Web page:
Transactions of the Burgon Society The Present and Future of Academical Dress in Spain: Catalogue of Guidelines on the Use of Academical Dress and its Colours in Spanish Universities María Teresa Galino Mateos Jerónimo Hernández de Castro Francisca de Paula Saravia González Jonathan C. Cooper Harper Adams University Follow this and additional works at: http://newprairiepress.org/burgonsociety Recommended Citation Galino Mateos, María Teresa; Hernández de Castro, Jerónimo; de Paula Saravia González, Francisca; and Cooper, Jonathan C. (2014) "The Present and Future of Academical Dress in Spain: Catalogue of Guidelines on the Use of Academical Dress and its Colours in Spanish Universities," Transactions of the Burgon Society: Vol. 14. https://doi.org/10.4148/2475-7799.1120 - Article 8 The Present and Future of Academical Dress in Spain: Catalogue of Guidelines on the Use of Academical Dress and its Colours in Spanish Universities Translated by Jonathan C. Cooper1 Introduction Tprofessionals in Spanish universities who are responsible for the organization of acahe Association for the Study of University Protocol,2 founded in 1997, brings together demic ceremonies, university traditions, as well as the new activities derived from those traditions which maintain the university in its place. In the course of the activities of the Association it soon became apparent that it was necessary to understand with the greatest possible degree of accuracy ways in which academical dress was used and that it was important to establish a catalogue of suggestions on its use and of the current use of colours. The fruits of this labour, co-ordinated by the authors of this article, were elaborated in such a Catalogue. Furthermore, the Conference of Spanish University Rectors3 considered these efforts and, through its Sub-Committee of General Secretaries at its meeting held at the University of Cádiz in 2008, it was agreed to forward this Catalogue of Guidelines on the use of Academical Dress and its Colours to universities to serve as an indicative guide. The first printed edition was presented to participants of the 9th Conference of University Protocol and Institutional Relations Officers and 1st Luso-Hispanic Conference of University Protocol,4 held at the University of Salamanca in 2010. It is intended to be a tool for professionals and for all those who are drawn to the rich cultural and symbolic heritage, brought up-to-date by each institution independently. The Conference of Spanish University Rectors established a Sub-Committee on Communication which includes a Working Group on Protocol and Institutional Relations which, among its other objectives, gives due attention to such matters. 1 The title in Spanish is ‘Presente y futuro del traje académico en España. Catálogo de orientaciones sobre el uso del traje académico y sus colores en las universidades españolas’. The translator thanks Br Michael Powell for helpful comments on the translation. 2 Asociación para el estudio y la investigación del protocolo universitario. 3 Conferencia de Rectores de las Universidades Españolas. 4 IX Encuentro de responsables de protocolo y relaciones institucionales de universidades y I Encontro hispano-luso de protocolo universitario. Efforts were co-ordinated by the Association for the Study of University Protocol and preparation was by María Teresa Galino Mateos (Complutense University of Madrid), Francisca de Paula Saravia González (University of Córdoba) and Jerónimo Hernández de Castro (University of Salamanca), with contributions from Spanish universities, and is available at http://bit.ly/1jJgZyb.5 Publication was made possible by the cooperation of the Conference of Spanish University Rectors, with the sponsorship of the Office of the 8th Centenary of the University of Salamanca and Santander Universities. Academical dress: present and future University protocol and ceremonial have their origins in university traditions, in the regulations which govern them and in the practices and capacities of universities, which make them different from any other institutions. Preserving university protocol is important because it is the means by which universities manifest their autonomy and because it is a significant component of the cultural heritage of the universities and one of their distinctive features. Most of the symbols which come together to make up university ceremonial have been maintained throughout history, thanks to the fact that the regulations which governed the workings of the universities also applied to this aspect of their activities and adapted to changes. Academical dress is possibly one of the strongest symbols of university protocol. However, since the mid-twentieth century and, principally, since the approval of legislation on university reform passed in 1983,6 regulations on the function and organization of universities have omitted all mention of protocol and its symbols. These changes have caused the universities to take decisions in this respect, in an attempt to adapt to change, without having common direction or a guide which would maintain the significance of such protocol and symbols. As a result, there has been a growing preoccupation among university protocol officers to respond to new situations and to safeguard the university symbols and ceremonial as signs of individual institutional identity. The evolution of academical dress and colours in the universities The purpose of this section is to examine the use of academical dress by the universities and to attempt to agree upon a proposed colour for each of the degree titles, in order to begin to address the changes which are imposed upon us in this regard is due to adaptation to the European Higher Education Area.7 Linked to the most significant historical regulations we may mention the Royal Decree of 6 March 1850, which stipulates, amongst other things, the following features of academical dress: 5 The full url is <http://www.protocolouniversitario.ua.es/recursos/ficheros/catalogo_de _orientaciones_sobre_el_traje_academico_y_sus_colores_mayo_2010.pdf> [accessed 2 July 2014]. 6 Ley Orgánica de Reforma Universitaria 11/1983 de 25 de agosto (BOE 1 de septiembre de 1983). 7 Also known as the Bologna Process, which attempts to standardize higher education across the European Union. 70 • It is to be used in university ceremonies. • The ‘professional’ toga8 will be common to all academical dress. • The insignia or distinguishing features to be used over the toga by each class are assigned. • The birrete,9 called the gorra, shall be the same as that used by lawyers (six-sided with six equal angles). • For doctors the borla10 shall be of faculty colour. • Licentiates shall use the birrete with borla of faculty colour without the muceta.11 (See examples Appendix A.) • Those who are graduates of two or more faculties may wear the colours of the same in the borla. • The muceta shall belong exclusively to doctors and shall be of faculty colour. • Colours: white for Theology, scarlet for Jurisprudence, golden yellow for Medicine, violet for Pharmacy and sky blue for Philosophy. The Royal Decree of 2 October 1850 changes the dimensions of the borla on the birrete and introduces new features: • White gloves. • Vuelillos12 for the offices of: minister, director and counsellors of public instruction, rectors and deans of faculties. • The muceta shall be added to the dress of licentiates making it the same as that of doctors. • For licentiates the borla is omitted from the birrete, which is reserved for doctors. • Colours: those stipulated in the previous Royal Decree are confirmed as well as the colour green for the Faculty of Science. Later, the Royal Order by which the regulation of the universities was promulgated in 1859 introduces further changes: • Vuelillos, until now reserved for holders of offices, are included in the dress of professors. • The birrete: the borla of doctors is different from that of licentiates: < Doctors in various faculties may mix in equal parts the corresponding colours in the borla. < Doctors who are licentiates in another faculty may wear buttons on the muceta of the corresponding colour. < Doctors in various faculties shall wear the muceta of the colour proper to that in which they lecture. < Faculty colours already regulated are confirmed, with 8 Gown. 9 Cap. 10 Tuft. 11 Mozzetta or cape worn over the shoulders. 12 Lace cuffs. shades designated, and for the first time turquoise blue is included as distinctive of the Faculty of Exact, Physical and Natural Sciences. < What is more, the dress of the professors and of the deans shall be that of doctors but provided with vuelillos. This regulation is very interesting because it already establishes how colours should be combined when studies in various faculties are undertaken or when various doctorates are obtained. On the other hand, the decrees which governed the faculties, published on 4 August 1944, consolidate academical dress just as we know it today and also the faculty colours with small alterations: • Doctoral dress is confirmed for professors. • The cord for medals worn by deans and vice-deans is regulated, adding gold and silver thread to the faculty colour. • Colours: green for the Veterinary Faculty and orange for the Faculty of Political Sciences and Economics are included. The most recent detailed regulation on academical dress is to be found in the Ministerial Order of 30 November 1967, which sets out the rules for the Higher Technical Schools13 of architecture and engineering. The new points are as follows: • Mention is made of the proper insignia of each grade within the hierarchy. • Muceta: from the corner of the esclavina,14 which is beneath the muceta, hangs a borla. It is not doubled15 and lacks the ancient capucha or embudo portatítulos.16 It shall be open at the front with decorative buttons. • The colour shall be brown. • The birrete shall be: < Hexagonal for higher graduates. < Octagonal for doctors. Finally, more recently, some rules have been established which have been applied in all of the universities to assign the following colours: • Fine Arts: white. • Psychology: mauve. • Dentistry: fuchsia. • Information Sciences: grey. • Sports Sciences: light green. This run-through of the evolution of the colours and of the use of academical dress allows us to draw some conclusions which will be key in developing the guidelines which we need in order to reach firm proposals to resolve the situation at present and in the future. 72 13 Escuelas Técnicas Superiores. 14 Cape. 15 No es doble. 16 Caputio. The colours were assigned to the centres17 and, therefore, to the symbols of the disciplines which are imparted therein; among those which stand out are: the sashes placed upon the first-degree graduates, the dress with which the doctors are invested and, of course, the dress of the professors, which is only distinguished from the aforementioned by insignia and medals. The solution at the time was simple: the centres brought together all of the studies in one discipline and all of the professors who taught this discipline, which permitted the symbolism of the colour to be unmistakable. Subsequently, the university reforms of 1983 set out a ‘catalogue of titles’, established by government, permitting the universities by means of their autonomous powers to develop and approve their own forms of study, without the need for recognition of equivalence by the government department responsible for universities. University studies are structured in three cycles: 1st cycle: Diplomate or Technical Engineer 2nd cycle: Licentiate 3rd cycle: Doctor As a consequence of the changes experienced in the universities, academic symbols, especially colours and academical dress, have gone on ‘adapting’ into a haphazard fashion, without regard for their origin, in response to the demands for distinctiveness made by the new system of study. This has led to: • Academic dress frequently being used without showing whether the people wearing it are doctors or professors. • Multiplication of the colours in use, including the assignment of several colours to the same degree title, depending upon the university concerned. Present situation When the study was conducted, information was collected from the seventy-three universities which existed at that time. Its completion has allowed conclusions to be drawn to further our analysis. From the information collected and compiled in the database, we can note the following: Sixty-seven universities have defined colours for their academical dress and these are used in some of their ceremonies. Six universities do not use academical dress. The number of colours used by the universities amounts to seventy-eight, although it must be pointed out some are distinct shades of the same colour while others use a different way of designating similar colours, a consolidation of which could result in the number being revised down considerably. There are degree titles with different colours, depending upon the university which confers the degree. There are universities which have not supplied information as to the colours used for some degree titles, which means it has not been possible to confirm whether such degrees have a colour assigned. 17 An administrative unit within an institution, cf. school, department etc. Others did not complete the table of degree titles, which could easily be rectified. Once the information was compiled, the methodology used led to the following steps: The number of colours which appears in the report was reduced, grouping the same colours together with distinct shades. The degree titles which appear with various colours were assigned the colour which was assigned to them by the majority, in order to guide those universities which have not as yet assigned a colour to a given degree title. The table in Appendix B reflects the colours suggested for the distinct degree titles. There are titles for which the selection of a colour was quite simple, because one has already been assigned or because of the number of universities which has assigned it to the title. But there are others for which the number of colours assigned to the same title is similar; the selection for these was guided by the following criteria: Colours selected at the 7th Conference of University Protocol Officers held at the University of A Coruña (the issue was addressed on 9 May 2008) following a thorough debate which took into account the number of universities which conferred them, the studies from which the title derived, the possible centres which could confer it, etc. Colours assigned to the branch of knowledge in which the title could be categorized when the new catalogue of degree titles is drawn up. Proposal on the use of dress and colours Legislation on university reform passed in 2001,18 and modified by further legislation passed in 2007,19 in its most recent form changes, ‘alters’ the scope of the centres’ and departments’ powers, specifying the following: ARTICLE 7 The Schools and Faculties are the centres responsible for the organization of teaching and for the administrative and management processes which result in the conferral of degree titles … ARTICLE 9 The Departments are the units for lecturing and research responsible for co-ordinating the teaching of one or various fields of knowledge in one or various centres, in accordance with the lecturing programme of the university … It is curious to see how the definitions of powers have become progressively clearer since those defined in the university reform legislation of 1983 so that we can, at least, know the following: • The faculties hold power over degrees. • The departments hold power over the coordination of teaching of one or various fields of knowledge in one or various centres. However, powers over proposals for study at master’s or doctoral level are attributed to the university, without specifying which internal body or unit approves such proposals, as is apparent in Articles 36–38 of the university reform legislation of 2001. That matter would be clarified, in this case, with new secondary legislation or with statutory regulation. But such statutory regulation would suppose, once again, that the solutions would be diverse in nature. 74 On the other hand, three cycles of study are established for the achievement of official degrees: • Degree studies • Masters • Doctorate These are regulated in a Royal Decree of 2007,20 which establishes the order of official university studies, and in other legislation from the same year21 on the conferral of official university degree titles at master’s and doctoral level. The Royal Decree establishes as general principles: • Adaptation to the European Higher Education Area. • Flexibility and diversity: to respond to societal demands in an open manner which is in a state of constant change. • Mobility: of students between Spanish universities, between Spanish and foreign universities or within one university. Within the context of this diversity and of the possibilities of mobility, we must find common points which allow us to arrive at a reasoned proposal. If studies are undertaken at various universities, which one confers the degree? Conforming to Article 3 of the Royal Decree, it shall be the university in which the studies concluded which has the right of conferral. Also, universities may, in collaboration with other domestic or foreign universities, organize joint courses for the conferral of an official degree at the graduate, master’s or doctoral level. In such collaborations it should be specified which university shall be responsible for the custody of the records and for the issue and registration of the degree. It is also specified that, when collaboration is with a foreign university, in every case, the Spanish university shall hold custody of the records for the degree it issues. This will make it clear that, with due regard to the fact that the course of study is proposed by various universities, reference will always be made, including in matters of protocol, to the university which issues the degree. In analysing each one of the cycles of university study, we see that the first-degree studies have the following characteristics relevant to our intended conclusions: • The training they pursue is, for the student, training for professional practice. • Only the title of the degree course and the name of the university that awards it will appear on the certificate. Therefore, in making reference neither to faculty nor to department, it is not generally possible to link the degree to one of these structures. • Degree titles should be ascribed to one of the branches of knowledge mentioned in Article 12 of the Royal Decree and that branch should be recorded alongside the title when it is registered. This is a key point if we take into account that the diverse degree titles, which are made up of different credits in different universities, will have a clear, common nexus which brings them together and that shall be the branch of knowledge. The exact rules of ascription will even be applicable when the degree title is related to more than one discipline; the ascription will correspond to the principal branch of knowledge. 20 Real Decreto 1393/2007 de 29 de octubre (BOE del 30 de octubre de 2007) . 21 Orden ECI 2514/2007, de 13 de agosto (BOE del 21 de agosto de 2007) . Studies at the master’s level are described in the following points: • They pursue advanced or multidisciplinary training, oriented towards academic or professional specialization, or to promote the initiation of research work. • This second grade of university studies introduces the term ‘academic specialization’ which indicates that, although of special character, it could be useful to describe academical dress for holders of these degrees. • Once again, the certificate shall only make reference to the degree title and to the university, so the conclusions are the same as those for first-degree studies. • The regulation does not make express reference here to the branches of knowledge and, on the contrary, makes reference to multi-disciplinarity, but the logical development of training means that there must be a connecting link between studies at first-degree level and master’s level and it is especially relevant that this link should be the branch of knowledge, as this encompasses a wide range of disciplines. In relation to doctoral studies we suppose: • They are intended to provide the student with advanced training in research techniques. • The certificate, which shall principally make reference to the university, will include information that specifies the discipline in which the doctoral thesis was prepared. Additionally on this point, the university reform legislation of 2001, in Article 38, does stipulate that the doctorate will offer research training within a field of knowledge in science, technology, humanities or arts, terms very similar to those that describe the branches of knowledge. So far we have seen how university structures and studies are broadly configured but fields of study among the professoriate remain to be analysed. Since the university reforms of 2001 all university professors ought to be doctors, except for assistant and associate professors, which simplifies much and resolves the problem of the use of academical dress of doctors by those who are not. According to Article 71 of the university reform legislation of 2001, the naming of professorial chairs should correspond to existing areas of knowledge, which shall be defined in a catalogue, and which are identified ‘with those fields of knowledge characterized by a consistent set of subjects, a common historical tradition …’. Although it is true that these areas of knowledge are not a suitable reference point for attributing colours, taking into account their number and diversity, this precept does introduce a concept hitherto difficult to find in law and that is the term ‘consistent’.22 This idea of consistency, regarding professorships, takes concrete form in Royal Decree 1312/2007, which establishes national accreditation for access to higher education institutions. With reference to accreditation commissions, Article 4, Section 2, stipulates that ‘there shall be constituted at least one accreditation commission … for each of the branches of knowledge …’ and Article 6 establishes that ‘it shall be ensured that (in the accreditation commissions) there shall be members who develop their activities in distinct scientific and academic fields …’. From these precepts it is easy to deduce that, with due regard to the distinct scientific and academic fields, these will be encapsulated by the branches of knowledge, which 22 Homogeneidad. 76 confirms once again that these shall be the common point which assists in providing uniformity to academic symbols. Furthermore, Articles 14 and 15 of the Royal Decree confirm the necessary linkage between the chair and a branch of knowledge. So far we have analysed historical traditions and regulations which form the colours and symbols of academical dress, the aspects of changes in university regulations which have encouraged the current situation and the issue that we are now going to tackle. We are conscious of the difficulty in finding a single, indisputable solution, similar to that which existed in the decrees of 1944, but we are also conscious of the need to bring order to the current situation. We therefore propose some general instructions which permit simple solutions to address the current complexity and with which all of the universities may identify themselves, since without minimum agreement all efforts will have been in vain. 1 The universities shall use colours as symbolic of their studies on the occasion of the celebration of academic ceremonies. The colour shall appear: In the sashes which are placed upon first-degree graduates. In the academical dress of professors. In the academical dress of doctors and of doctors honoris causa for their investiture. 2 The following historically established colours of fields of study shall be maintained: 3 The branches of knowledge shall be the basis for assigning colour to the symbols of academic ceremonial. The colour of each of the branches shall be the following: 4 The universities which assign colour to their centres shall do so according to the following criteria: The centres which confer degrees in a single branch of knowledge shall use the colour which corresponds to that branch. In the centres which confer degrees from two or more branches of knowledge, the matter shall be agreed upon by the directorate of the centre, which shall have exclusive discretion over matters of protocol. If no agreement is reached, it shall use the colour of the principal branch of knowledge, as determined by the number of credits. 5 The sashes which are placed upon first-degree graduates or those students who attain the degree of master in the academic ceremonies organized for this purpose shall be of the colour of the branch of knowledge which appears in the degree title. The universities which decide to do so shall use the university colour for the sashes, instead of that of the branch of knowledge of the degree title. In the case of double degree titles, if they have the same colour, the sash shall be distinguished with the designation of both titles. If the corresponding colour is different, the sash shall be of both colours in equal measure. On the sash shall be be displayed, in the centres which consider it appropriate, the arms of the centre, if it has such, or that of the university surrounded by the name of the degree title. 6 The form of the dress which doctors shall wear at the act of their investiture shall be as follows: The toga: it is of black cloth with facings of satin.24 It should reach to 30–35 centimetres from the floor. The muceta: a form of satin esclavina,25 lined with black silk, buttoned down the front; it should cover the elbow. At the back it has a large cogulla.26 The vuelillos: these are the cuffs of white lace which are worn at the ends of the sleeves of the toga, on top of a border of satin of the appropriate colour. Their use is restricted to doctors. The doctoral birrete: is of octagonal form, lined with black satin and covered with a fringe of loose threads27 of the distinctive colour. The borla,28 which shall entirely cover the top, shall be of the same colour as the fringes. The white gloves: only doctors have the right to use these. The doctoral medal: shall be that described in the Royal Order of 13 June 1893, in gold. The colour of the birrete, the muceta, the satin edging of the vuelillos and the cord of the doctoral medal shall be that of the branch of knowledge which denotes the completed doctoral programme. If the doctoral programme involves various branches of knowledge, the colour shall be that of the principal branch, as determined by the number of credits. 78 24 Vueltas de raso. 25 Cape. 26 Appendage. 27 Flecos. 28 Tuft. If there should be parity between branches, then the branch of knowledge in which the doctor first graduated shall have precedence. The branch of knowledge of the doctoral programme shall be registered in its approval agreement and, in some cases, by the inter-university convention which governs it. Otherwise, the provisions of the previous paragraphs shall apply. Academical dress of the polytechnic universities shall be that regulated by the Ministerial Order of 30 November 1967,29 on the academical dress of the Higher Technical Schools of architecture and engineering. 7 If one is in possession of two or more doctoral degrees, the following criteria shall apply: If the doctorates belong to distinct branches of knowledge then the colours in the fringe of loose threads of the birrete shall be alternated in equal part. If the doctorates belong to the same branch of knowledge and different colours were assigned to them, they should conform to that which was established in the second and third points, alternating the colours in the fringes of the birrete in equal part. If the doctorates belong to distinct branches of knowledge and the same colour was attributed to them, there should be a distinction between the proper insignia, if they have them. In the case where the degrees were conferred by different universities, the arms of each of them shall be worn. 8 If the doctor or professor is in possession of two or more graduate or masters’ degrees, the criteria established in the preceding point shall be followed alternating the colours of the buttons on the muceta. 9 The form of the dress of professors, which shall be the same as that of doctors, shall have the colour of the branch of knowledge of their doctorates. 10 If a professor who is not a doctor were to attend an academic ceremony, he should do so with the dress traditionally specified for licentiates and which will be comprised of: the toga described in the second paragraph of the sixth point, and the muceta of the colour which corresponds to the degree title of the licentiate, first-degree or master’s degree which he has completed. The birrete shall be hexagonal, lined with black satin, without the fringes of loose threads. The borla shall be of floss silk,30 two centimetres wide, of the distinctive colour of the degree title in which he obtained his licentiate, graduate or masters degree. Professors who have the degree of master shall wear the medal corresponding to this grade, which shall be the same as that of the doctors, but silver-coloured, on the reverse of which the legend Máster Universitario31 shall appear. 11 Deans or directors shall wear the dress of doctor with the colour corresponding to his doctorate. 29 Orden Ministerial de 30 de noviembre de 1967 (BOE del 18 de diciembre de 1967). 30 Seda floja, i.e. untwisted silk. 31 University Master. 79 The cord of the doctoral medal shall be of the colour corresponding to his centre, if he has one or, in if not, of that corresponding to his doctorate, twisted with thread of a golden colour. Vice-deans or sub-directors shall wear the same academical dress as deans, but the cord shall be twisted with thread of a silver colour. 12 Vice-rectors and general secretaries shall wear the dress which corresponds to their doctorates. The cord of the medal shall be black in colour, twisted with silver thread. 13 Insignia with arms distinctive of the discipline, centre or professional school which corresponds to the degree title may be attached to academical dress. 14 The universities shall endeavour to adapt their emblems, as soon as possible, to the previous points and, in any case, the symbols which are not adapted to these points should be eliminated. The degree titles which currently use a colour different from that which corresponds to them in the provisions set out should adopt it once the change is approved or should adapt to the new regulations. J. M. García/Permission: Archive, University of Salamanca FIG. 1 Academic procession at the Festival of St Thomas Aquinas, University of Salamanca, 2014. Enrique Carrascal/Permission: Archive, University of Salamanca FIG. 2 Opening of the Academic Year, University of Salamanca, 2011. 81 Appendix A: The muceta FIG. 5 Muceta in orange lined black, shown unfolded with cogulla held up. FIG. 6 Muceta in orange lined black, inverse shown unfolded. Appendix B: Degree titles and proposed colours * Colour assigned taking into account the possible branch of knowledge to which the degree title is ascribed if it remains in the new catalogue of degree titles. 84 Brown Brown Brown Brown Brown Brown Brown Brown Brown Brown Brown Brown Brown Brown Orange Sky Blue White Turquoise Blue Turquoise Blue Turquoise Blue Claret Orange Turquoise Blue Light Green Grey Industrial Engineer Naval Engineer Naval & Oceanic Engineer Chemical Engineer Technical Aeronautical Engineer, specialising in aircraft engines; air navi gation; aircraft; airports; aerospace equipment and materials Technical Agricultural Engineer, specialising in agri-business; fruit and vegetable growing and gardening; specialising in agrarian industries; specialising in mechanisation and rural construction Technical Mining Engineer, specialising in mine exploitation; electromechanical mining installations; mineralogy and metallurgy; energy resources, combustibles and explosives; sounding and mineral prospecting Technical Engineer of Public Works Technical Engineer of Public Works specialising in civil construction; hy drology; transport and urban services Technical Telecommunications Engineer, specialising in telecommunications systems; electronic systems; sound and image; specialising in telematics Technical Engineer of Industrial Design Technical Engineer of Industrial Design of Management Informatics Technical Engineer of Industrial Design of Systems Informatics Technical Engineer in Topography Technical Forestry Engineer Technical Forestry Engineer, specialising in forestry business; specialising in forestry industries Technical Industrial Engineer Technical Industrial Engineer, specialising in electricity; in industrial electronics; in mechanics;in industrial chemistry; specialising in textiles; specialising in marine structures Technical Naval Engineer, specialising in propulsion and ship services Licentiate in Administration & Business Management Licentiate in Social & Cultural Anthropology Licentiate in Fine Arts Licentiate in Biology Licentiate in Biochemistry Licentiate in Biotechnology Licentiate in Nutritional Science & Technology Licentiate in Actuarial & Financial Sciences Licentiate in Environmental Sciences Licentiate in Sports Sciences Licentiate in Information Sciences 85 Turquoise Blue Licentiate in Marine Sciences Orange* Licentiate in Work Sciences Turquoise Blue Licentiate in Physical Sciences Turquoise Blue Licentiate in Mathematical Sciences Turquoise Blue Licentiate in Geological Sciences Orange Licentiate in Political & Administrative Sciences Orange Licentiate in Political Sciences & Sociology Orange Licentiate in Political Sciences & Sociology, political sciences section Orange Licentiate in Political Sciences & Sociology, sociology section Turquoise Blue Licentiate in Chemical Sciences Turquoise Blue Licentiate in Sciences & Statistical Techniques Grey Licentiate in Audiovisual Communication Red Licentiate in Criminology Red Licentiate in Law Red Licentiate in Law (Hispano-French) Green Licentiate in Canon Law Green Licentiate in Documentation Orange Licentiate in Economics Turquoise Blue Licentiate in Oenology Purple Licentiate in Pharmacy Sky Blue Licentiate in German Philology; Arabic; Catalan; Classical; Slavonic; French; Galician; Hebrew; Hispanic; English; Italian; Portuguese; Romance; Basque Sky Blue Licentiate in Philosophy Turquoise Blue Licentiate in Physics Sky Blue Licentiate in Geography Turquoise Blue Licentiate in Geology Sky Blue Licentiate in History Sky Blue Licentiate in Art History Sky Blue Licentiate in the History of Science & Music Sky Blue Licentiate in Humanities Orange Licentiate in Market Research Sky Blue Licentiate in Linguisitcs Turquoise Blue Licentiate in Naval Engineering Turquoise Blue Licentiate in Mathematics Yellow Licentiate in Medicine Yellow Licentiate in Medicine & Surgery Turquoise Blue Licentiate in Nautics & Maritime Transport * Colour assigned taking into account the possible branch of knowledge to which the degree title is ascribed if it remains in the new catalogue of degree titles. Licentiate in Dentistry Licentiate in Pedagogy Licentiate in Journalism Licentiate in Psychology Licentiate in Psychopedagogy Licentiate in Publicity and Public Relations Licentiate in Chemistry Licentiate in Naval Radio-Electronics Licentiate in Sociology Licentiate in Theology Licentiate in Literary Theory & Comparative Literature Licentiate in Translation and Interpretation Licentiate in Veterinary Science/Medicine Teacher specialising in Hearing & Speech; in Special Education; in Physical Education; in Infant Education; in Musical Education; in Primary Education; Foreign Language 18 Ley Orgánica de Universidades 6 (LOU) Ley Orgánica 6/ 2001 , de 21 de diciembre, de Universidades (BOE 24 de diciembre de 2001 ). 19 Ley Orgánica 4 /2007, de 12 de abril (BOE 13 de abril de 2007 ).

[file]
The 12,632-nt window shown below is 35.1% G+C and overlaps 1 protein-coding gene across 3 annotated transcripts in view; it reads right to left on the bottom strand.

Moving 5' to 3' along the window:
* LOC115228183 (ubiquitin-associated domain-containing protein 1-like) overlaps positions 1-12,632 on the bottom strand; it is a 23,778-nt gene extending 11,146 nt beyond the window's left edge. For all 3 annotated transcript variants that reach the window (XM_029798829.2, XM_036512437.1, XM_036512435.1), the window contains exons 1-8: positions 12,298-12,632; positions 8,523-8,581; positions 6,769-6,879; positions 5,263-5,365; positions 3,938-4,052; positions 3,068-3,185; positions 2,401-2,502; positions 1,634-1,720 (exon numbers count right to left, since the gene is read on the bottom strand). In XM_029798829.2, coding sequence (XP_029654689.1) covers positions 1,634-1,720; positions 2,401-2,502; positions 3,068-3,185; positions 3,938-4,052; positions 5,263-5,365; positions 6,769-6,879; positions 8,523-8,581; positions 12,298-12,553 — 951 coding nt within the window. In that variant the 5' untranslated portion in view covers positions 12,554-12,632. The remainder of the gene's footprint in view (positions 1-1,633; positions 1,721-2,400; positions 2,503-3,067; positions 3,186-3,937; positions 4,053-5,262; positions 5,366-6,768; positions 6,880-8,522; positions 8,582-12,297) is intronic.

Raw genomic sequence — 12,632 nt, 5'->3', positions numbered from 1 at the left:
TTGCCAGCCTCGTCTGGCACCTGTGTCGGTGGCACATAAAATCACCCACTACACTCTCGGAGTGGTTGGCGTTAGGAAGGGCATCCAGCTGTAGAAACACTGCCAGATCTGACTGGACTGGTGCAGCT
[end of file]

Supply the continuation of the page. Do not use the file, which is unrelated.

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María Teresa Galino Mateos, Jerónimo Hernández de Castro, Francisca de Paula Saravia González, Jonathan C. Cooper. The Present and Future of Academical Dress in Spain: Catalogue of Guidelines on the Use of Academical Dress and its Colours in Spanish Universities, Transactions of the Burgon Society, 2014,